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Volume 3035
How To Be A Great Writer
Sunday News, July 17, 1966
Tar Meets Zan,
Tar Gets Zan
"I know nothing about the technique of story writing and I still know nothing about the technique of story writing," Edgar Rice Burroughs said six months before he died. He died 16 years too soon to see his hero in a weekly television series which begins on NBC this fall, and without ever once making the mistake of going to Africa, in which his Tarzan novels were set. In this second and concluding installment, a contemporary of the author's describes his intense devotion to his creation, a key to his amazing success.
By Alva Johnston

 What makes a great writer may be open to analysis but not to judgment. Edgar Rice Burroughs, incapable and unimaginative in business for 15 years before he undertook even the preliminaries of the series that brought him fame and fortune, credits himself with only one stroke of genius -- the naming of Tarzan.

The impact of those two syllables on the eardrum is, in his opinion, largely responsible for the world success of the Tarzan books. This is one of the few literary secrets of Burroughs that is communicable. In christening his characters he works with syllables as some composers work with musical notes. He tests one sound against another until, after trying perhaps hundreds of combinations, to him a name that rings like a fire bell.

The early life of Burroughs was more interesting than his business earlier but it furnishes few hints toward becoming a great writer. His father, who had been a major in the Civil War, grew rich in t he distilling business. Later he became a manufacturer of electrical batteries.

He had a habit of reading aloud, which partly caused young Edgar's aversion to literature. When, for example, his father read Dumbey and Son, Edgar hated Dombey and had the impression that Dombey and Dickens were one and the same person. When he learned the difference, it was too late for him to overcome his grained prejudice against Dickens. He has also cherished a long life-long dislike for Shakespeare, but is big enough to state that he assumes it to be his fault rather than the bard's.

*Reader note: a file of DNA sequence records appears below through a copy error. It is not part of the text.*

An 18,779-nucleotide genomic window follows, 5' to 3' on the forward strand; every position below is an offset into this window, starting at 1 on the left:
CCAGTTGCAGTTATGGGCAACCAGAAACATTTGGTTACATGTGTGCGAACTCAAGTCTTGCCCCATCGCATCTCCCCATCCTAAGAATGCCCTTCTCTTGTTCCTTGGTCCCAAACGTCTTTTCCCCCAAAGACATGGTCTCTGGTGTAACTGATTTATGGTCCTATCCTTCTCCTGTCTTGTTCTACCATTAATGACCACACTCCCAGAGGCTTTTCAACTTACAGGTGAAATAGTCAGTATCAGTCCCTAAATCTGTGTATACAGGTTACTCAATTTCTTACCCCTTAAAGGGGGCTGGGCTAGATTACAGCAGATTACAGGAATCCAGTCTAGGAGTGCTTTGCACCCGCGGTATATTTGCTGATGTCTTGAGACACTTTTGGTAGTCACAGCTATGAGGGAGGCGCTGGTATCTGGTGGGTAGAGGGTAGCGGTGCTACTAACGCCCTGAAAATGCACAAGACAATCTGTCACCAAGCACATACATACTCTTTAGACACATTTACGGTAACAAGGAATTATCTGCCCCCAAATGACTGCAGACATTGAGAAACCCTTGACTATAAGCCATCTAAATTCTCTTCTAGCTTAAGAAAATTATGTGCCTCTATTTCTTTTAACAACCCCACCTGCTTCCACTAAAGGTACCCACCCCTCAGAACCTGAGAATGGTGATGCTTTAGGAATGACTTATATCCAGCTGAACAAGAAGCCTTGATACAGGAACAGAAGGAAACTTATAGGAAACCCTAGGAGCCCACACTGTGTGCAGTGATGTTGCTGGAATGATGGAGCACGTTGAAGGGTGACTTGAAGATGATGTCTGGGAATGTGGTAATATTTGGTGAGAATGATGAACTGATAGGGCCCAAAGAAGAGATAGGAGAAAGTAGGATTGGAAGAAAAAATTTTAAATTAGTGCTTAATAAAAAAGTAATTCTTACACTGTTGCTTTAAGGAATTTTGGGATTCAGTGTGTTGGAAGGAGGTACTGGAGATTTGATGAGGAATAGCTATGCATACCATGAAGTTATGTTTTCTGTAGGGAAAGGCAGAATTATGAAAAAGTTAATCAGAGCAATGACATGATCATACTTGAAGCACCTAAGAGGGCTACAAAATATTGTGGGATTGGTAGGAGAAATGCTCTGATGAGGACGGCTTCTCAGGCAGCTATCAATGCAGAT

Burroughs' escape from grammar was a lucky accident. He was sent first to a private school in Chicago which held that the teaching of English grammar was nonsense and that students should absorb grammar through Latin and greek. Edgar absorbed no Latin and Greek.

He was then sent to Phillips Andover, which, assuming that all freshmen were thoroughly drilled in grammar, ignored that subject. Phillips Andover quickly waived on young Burroughs and he was sent to military academy, which paid no attention to grammar.

Edgar thus became an uninhibited writer, free from the anxieties about moods and tenses which kill spontaneity. Burroughs doesn't know whether he is grammatical or not, and cares less. He always writes or dictates at top speed in order to get his thoughts on paper while they are fresh and hot. No grammar-scared writer can do that. Burroughs never makes corrections unless he finds an inconsistency in his development of plot.

The battery business led the elder Burroughs to become interested in an electrical horseless carriage. Edgar demonstrated it at the World's Fair, in 1893. The only time he ever felt that he amounted to something was when he drove a nine-seater horseless surrey about the fairgrounds, starting runaways every hundred feet or so.

In his youth Burroughs had a craving for glory. He preferred the military variety because his father had been a soldier. After graduating from the Michigan Military Academy he joined its faculty as a cavalry instructor. After the Sino-Japanese War of 1894-5, China, which had been defeated because her armament consisted largely of drums and dragon banners, started to reorganize her army. Burroughs sought a commission in the Chinese army, but failed. Later he obtained a commission in the Nicaraguan army, but his family interfered.

At the age of twenty he enlisted in the Seventh Cavalry and was sent to Arizona against Geronimo. Instead of cavalry charges, however, the campaign consisted mainly of ditch-digging. Wires were pulled, and, because Burroughs had enlisted while under age, he was discharged. In 1898 he volunteered for the Rough Riders, but received a polite letter of regret from Theodore Roosevelt.

During his brief Regular Army service, Burroughs had committed two grave infractions of  the military coed. On sentry duty, he was required to shoot to kill if anyone disregarded his warning of "Halt or I fire."

His warning was twice disregarded, but Burroughs did not shot. In each case he wrongfully saved the life of a drunken member of his own outfit. He escaped disgrace, his unorderly conduct never becoming known.

From the Army Burroughs went directly into cow herding and then into gold dredging. Years later, after establishing himself as a writer about imaginary worlds he wrote The Bandit of Hell's Bend, based on his Western experience. This was a violation of his custom of not writing things personally known to him, but Alexander Grosset of the publishing team of Grosset & Dunlap pronounced The Bandit of Hell's Bend the greatest Western ever written.

The old search for glory was raised in Burroughs only after the Spanish-American War. He happened to use the regal state in which the president of the Oregon Short Line travelled. He took the only railroad job he could get. Instead of glory Burroughs chased hobos in the Salt Lake City railroad yards for six months. When the idea of becoming a railroad president - his high ambition -- failed

See the related article from 1939 at:
How To Become A Great Writer
by Alva Johnston
The Saturday Evening Post
July 29, 1939

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